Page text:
Child Death and a Wrongful Death Lawsuit

Wrongful death statutes vary by state, though generally parents of adult and minor children can sue for wrongful death and recover damages. The law allows those who have lost a child due to another's negligence or maliciousness to hold the responsible parties liable. Those found responsible for a child's wrongful death must provide financial compensation to the child's guardians based on the value of the child's life.

Wrongful Death of a Child

A wrongful death lawsuit, or a wrongful death action, is a civil case presided over by  a judge or jury. In these cases, the value of a child's life must be determined in order to award  compensation to the child's guardians. This value depends on many factors, including the child's age, health, expected life span, and future earning potential. Different wrongful death statutes may apply depending on whether the child is an adult or a minor. Often, parents can't recover damages for an adult child unless they were dependent for support. The phrase dependent for support means that the parents rely on the adult child for financial support. When dealing with the death of a young child, the guardian's emotional loss and the loss of the child's life experience plays a large part in determining the value of the life, since the child's future potential can only be estimated.

Lawsuit Compensation for the Death of a Child

The circumstances which caused a child's death may affect the outcome of a wrongful death suit. Among the most important factors is liability, or who is responsible. Wrongful death claims may be made for accidental deaths due to another person's negligence, or for willful and intentional acts that led to a child's death. Those found responsible for the wrongful death of a child can face severe financial consequences, as well as potential criminal charges. If the death is purely accidental, and no one is found liable, then the child's death may not be compensable.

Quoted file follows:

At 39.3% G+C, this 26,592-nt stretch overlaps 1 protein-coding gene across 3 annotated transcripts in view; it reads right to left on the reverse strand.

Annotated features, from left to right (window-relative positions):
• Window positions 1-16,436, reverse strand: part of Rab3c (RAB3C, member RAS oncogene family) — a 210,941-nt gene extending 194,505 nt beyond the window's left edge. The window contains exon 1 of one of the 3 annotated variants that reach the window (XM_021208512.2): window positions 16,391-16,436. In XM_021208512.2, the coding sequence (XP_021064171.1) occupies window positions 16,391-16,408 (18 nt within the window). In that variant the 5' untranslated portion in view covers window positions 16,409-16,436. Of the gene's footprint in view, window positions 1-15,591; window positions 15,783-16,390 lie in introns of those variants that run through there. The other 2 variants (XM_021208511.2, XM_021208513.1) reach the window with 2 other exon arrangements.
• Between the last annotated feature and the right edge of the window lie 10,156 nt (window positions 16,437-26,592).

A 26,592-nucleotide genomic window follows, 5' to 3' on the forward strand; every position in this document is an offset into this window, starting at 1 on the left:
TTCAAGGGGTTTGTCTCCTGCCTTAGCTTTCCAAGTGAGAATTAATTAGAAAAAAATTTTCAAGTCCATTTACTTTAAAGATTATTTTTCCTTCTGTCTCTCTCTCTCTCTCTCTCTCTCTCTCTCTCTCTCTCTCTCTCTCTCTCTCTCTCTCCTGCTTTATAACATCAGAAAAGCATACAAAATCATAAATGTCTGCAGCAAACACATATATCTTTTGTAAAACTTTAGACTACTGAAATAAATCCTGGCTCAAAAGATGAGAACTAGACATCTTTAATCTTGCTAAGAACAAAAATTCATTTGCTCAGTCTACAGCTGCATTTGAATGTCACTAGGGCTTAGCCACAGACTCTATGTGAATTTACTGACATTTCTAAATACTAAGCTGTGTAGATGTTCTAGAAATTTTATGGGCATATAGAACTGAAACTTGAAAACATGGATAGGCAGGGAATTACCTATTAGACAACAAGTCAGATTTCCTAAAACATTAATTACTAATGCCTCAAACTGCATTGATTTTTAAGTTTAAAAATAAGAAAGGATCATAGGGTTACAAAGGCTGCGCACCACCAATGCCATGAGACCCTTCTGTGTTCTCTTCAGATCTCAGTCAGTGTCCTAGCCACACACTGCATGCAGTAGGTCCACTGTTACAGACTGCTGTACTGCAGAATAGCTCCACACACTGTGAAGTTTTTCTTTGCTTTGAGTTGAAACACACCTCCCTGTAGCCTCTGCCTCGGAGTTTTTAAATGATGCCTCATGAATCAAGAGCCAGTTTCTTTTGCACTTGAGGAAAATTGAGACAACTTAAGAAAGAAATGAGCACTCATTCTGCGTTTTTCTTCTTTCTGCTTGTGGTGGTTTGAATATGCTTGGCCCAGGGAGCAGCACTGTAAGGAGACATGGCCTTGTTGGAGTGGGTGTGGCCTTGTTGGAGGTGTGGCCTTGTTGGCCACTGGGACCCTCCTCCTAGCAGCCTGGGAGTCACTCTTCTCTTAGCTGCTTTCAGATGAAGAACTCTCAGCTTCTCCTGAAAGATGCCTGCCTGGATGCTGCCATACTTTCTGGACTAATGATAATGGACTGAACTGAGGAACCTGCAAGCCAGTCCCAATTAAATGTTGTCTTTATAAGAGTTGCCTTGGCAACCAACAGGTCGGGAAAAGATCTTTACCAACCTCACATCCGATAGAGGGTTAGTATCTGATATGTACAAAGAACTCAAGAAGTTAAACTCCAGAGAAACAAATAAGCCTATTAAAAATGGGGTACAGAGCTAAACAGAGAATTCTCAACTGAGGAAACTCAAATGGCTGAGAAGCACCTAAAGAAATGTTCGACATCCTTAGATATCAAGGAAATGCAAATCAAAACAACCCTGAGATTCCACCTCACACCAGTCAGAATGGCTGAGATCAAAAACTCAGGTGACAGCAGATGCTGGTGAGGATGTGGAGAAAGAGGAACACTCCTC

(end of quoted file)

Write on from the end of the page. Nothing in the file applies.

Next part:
Covered Damages

Each wrongful death case is different, and laws regarding what is and what isn't compensable often vary by state. A guardian of a deceased child may be able to recover damages such as:

  • Medical and medication expenses
  • Funeral expenses
  • Lost financial support
  • Loss of love and companionship
  • Grief, mental anguish and suffering
  • Necessary psychological treatments and medication expenses

Hiring a Lawyer

While the pain of losing a child can never be measured in dollar amounts, receiving compensation from those at fault may help parents gain closure, and alleviate some of the financial hardship involved. Experienced attorneys are needed to offer guidance and help to all parties involved in the wrongful death of a child.

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